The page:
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The Effect of Aerobic Exercise on Concussion Recovery: A Pilot Clinical Trial

Published online by Cambridge University Press:  16 November 2021

Aliyah R. Snyder*
Affiliation:
Department of Psychiatry and Biobehavioral Sciences, University of California, Los Angeles, Los Angeles, CA, USA UCLA Steve Tisch BrainSPORT Program, University of California, Los Angeles, Los Angeles, CA, USA
Sarah M. Greif
Affiliation:
Department of Clinical and Health Psychology, University of Florida, Gainesville, FL, USA Semel Institute for Neuroscience and Human Behavior, University of California, Los Angeles, Los Angeles, CA, USA
James R. Clugston
Affiliation:
Department of Community Health and Family Medicine, University of Florida, Gainesville, FL, USA
David B. FitzGerald
Affiliation:
Department of Neurology, University of Florida, Gainesville, FL, USA Research Service and Brain Rehabilitation Research Center, Malcolm Randall VA Medical Center, North Florida/South Georgia Veterans Health System, Gainesville, FL, USA
Joshua F. Yarrow
Affiliation:
Research Service and Brain Rehabilitation Research Center, Malcolm Randall VA Medical Center, North Florida/South Georgia Veterans Health System, Gainesville, FL, USA Division of Endocrinology, Diabetes, and Metabolism, University of Florida College of Medicine, Gainesville, FL, USA
Talin Babikian
Affiliation:
Department of Psychiatry and Biobehavioral Sciences, University of California, Los Angeles, Los Angeles, CA, USA UCLA Steve Tisch BrainSPORT Program, University of California, Los Angeles, Los Angeles, CA, USA Semel Institute for Neuroscience and Human Behavior, University of California, Los Angeles, Los Angeles, CA, USA
Christopher C. Giza
Affiliation:
UCLA Steve Tisch BrainSPORT Program, University of California, Los Angeles, Los Angeles, CA, USA Mattel Children’s Hospital, University of California, Los Angeles, Los Angeles, CA, USA Department of Pediatrics, University of California, Los Angeles, Los Angeles, CA, USA
Floyd J. Thompson
Affiliation:
Research Service and Brain Rehabilitation Research Center, Malcolm Randall VA Medical Center, North Florida/South Georgia Veterans Health System, Gainesville, FL, USA Department of Physiological Sciences, University of Florida, Gainesville, FL, USA Department of Neuroscience, University of Florida, Gainesville, FL, USA
Russell M. Bauer
Affiliation:
Department of Clinical and Health Psychology, University of Florida, Gainesville, FL, USA Research Service and Brain Rehabilitation Research Center, Malcolm Randall VA Medical Center, North Florida/South Georgia Veterans Health System, Gainesville, FL, USA
*
*Correspondence and reprint requests to: Aliyah R. Snyder, University of California, Los Angeles, 760 Westwood Plaza, Room 18-240, Los Angeles, CA, 90095, USA. Email: asnyder@mednet.ucla.edu

Abstract

Objective:

The purpose of this study was to pilot safety and tolerability of a 1-week aerobic exercise program during the post-acute phase of concussion (14–25 days post-injury) by examining adherence, symptom response, and key functional outcomes (e.g., cognition, mood, sleep, postural stability, and neurocognitive performance) in young adults.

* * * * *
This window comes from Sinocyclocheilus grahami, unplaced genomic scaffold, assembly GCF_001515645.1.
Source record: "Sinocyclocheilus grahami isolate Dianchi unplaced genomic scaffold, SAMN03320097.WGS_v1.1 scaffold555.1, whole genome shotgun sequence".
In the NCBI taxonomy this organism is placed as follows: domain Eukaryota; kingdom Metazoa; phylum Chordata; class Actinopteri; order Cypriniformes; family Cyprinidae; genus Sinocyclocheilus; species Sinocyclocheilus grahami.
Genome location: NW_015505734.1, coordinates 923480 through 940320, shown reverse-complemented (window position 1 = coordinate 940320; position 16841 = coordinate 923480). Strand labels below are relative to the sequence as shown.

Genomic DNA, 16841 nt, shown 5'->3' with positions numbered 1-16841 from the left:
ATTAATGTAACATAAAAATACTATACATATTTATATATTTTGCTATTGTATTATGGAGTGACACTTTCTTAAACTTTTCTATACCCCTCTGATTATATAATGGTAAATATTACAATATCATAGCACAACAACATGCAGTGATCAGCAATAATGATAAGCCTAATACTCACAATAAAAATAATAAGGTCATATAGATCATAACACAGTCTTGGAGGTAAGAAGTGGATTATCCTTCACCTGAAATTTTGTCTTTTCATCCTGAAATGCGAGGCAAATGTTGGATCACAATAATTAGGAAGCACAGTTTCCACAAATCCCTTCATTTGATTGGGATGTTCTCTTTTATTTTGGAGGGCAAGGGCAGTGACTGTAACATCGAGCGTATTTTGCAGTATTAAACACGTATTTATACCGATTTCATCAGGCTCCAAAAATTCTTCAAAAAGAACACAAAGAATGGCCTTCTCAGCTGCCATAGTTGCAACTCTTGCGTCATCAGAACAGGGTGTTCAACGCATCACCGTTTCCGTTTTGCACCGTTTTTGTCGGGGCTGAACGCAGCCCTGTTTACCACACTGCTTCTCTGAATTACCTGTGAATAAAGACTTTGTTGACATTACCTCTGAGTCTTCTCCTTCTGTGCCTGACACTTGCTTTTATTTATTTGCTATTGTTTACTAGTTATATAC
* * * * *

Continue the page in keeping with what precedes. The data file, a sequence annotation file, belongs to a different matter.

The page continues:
Method:

A randomized, non-blinded pilot clinical trial was performed to compare the effects of aerobic versus non-aerobic exercise (placebo) in concussion patients. The study enrolled three groups: 1) patients with concussion/mild traumatic brain injury (mTBI) randomized to an aerobic exercise intervention performed daily for 1-week, 2) patients with concussion/mTBI randomized to a non-aerobic (stretching and calisthenics) exercise program performed daily for 1-week, and 3) non-injured, no intervention reference group.

Results:

Mixed-model analysis of variance results indicated a significant decrease in symptom severity scores from pre- to post-intervention (mean difference = −7.44, 95% CI [−12.37, −2.20]) for both concussion groups. However, the pre- to post-change was not different between groups. Secondary outcomes all showed improvements by post-intervention, but no differences in trajectory between the groups. By three months post-injury, all outcomes in the concussion groups were within ranges of the non-injured reference group.

Conclusions:

Results from this study indicate that the feasibility and tolerability of administering aerobic exercise via stationary cycling in the post-acute time frame following post-concussion (14–25 days) period are tentatively favorable. Aerobic exercise does not appear to negatively impact recovery trajectories of neurobehavioral outcomes; however, tolerability may be poorer for patients with high symptom burden.

Type
Regular Research
Copyright
Copyright © INS. Published by Cambridge University Press, 2021

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The Effect of Aerobic Exercise on Concussion Recovery: A Pilot Clinical Trial
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